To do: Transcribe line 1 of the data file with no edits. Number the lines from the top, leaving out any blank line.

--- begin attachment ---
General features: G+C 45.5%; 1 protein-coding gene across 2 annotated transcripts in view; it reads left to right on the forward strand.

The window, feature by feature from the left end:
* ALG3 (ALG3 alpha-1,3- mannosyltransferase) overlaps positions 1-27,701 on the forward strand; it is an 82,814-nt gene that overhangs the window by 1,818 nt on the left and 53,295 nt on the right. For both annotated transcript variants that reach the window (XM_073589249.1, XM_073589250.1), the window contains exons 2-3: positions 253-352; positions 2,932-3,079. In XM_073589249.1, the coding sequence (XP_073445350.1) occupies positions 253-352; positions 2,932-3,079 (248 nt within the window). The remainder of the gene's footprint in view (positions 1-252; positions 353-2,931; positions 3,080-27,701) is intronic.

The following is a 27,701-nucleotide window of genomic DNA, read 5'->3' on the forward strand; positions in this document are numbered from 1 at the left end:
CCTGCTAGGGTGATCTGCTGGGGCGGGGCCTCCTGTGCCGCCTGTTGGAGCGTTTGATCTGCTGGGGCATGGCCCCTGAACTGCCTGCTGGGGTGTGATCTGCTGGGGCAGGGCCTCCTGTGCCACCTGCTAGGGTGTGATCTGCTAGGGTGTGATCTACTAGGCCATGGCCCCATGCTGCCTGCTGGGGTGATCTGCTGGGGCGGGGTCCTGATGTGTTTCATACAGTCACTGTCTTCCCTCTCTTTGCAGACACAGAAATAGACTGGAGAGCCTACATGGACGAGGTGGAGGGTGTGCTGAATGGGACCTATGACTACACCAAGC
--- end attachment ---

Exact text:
General features: G+C 45.5%; 1 protein-coding gene across 2 annotated transcripts in view; it reads left to right on the forward strand.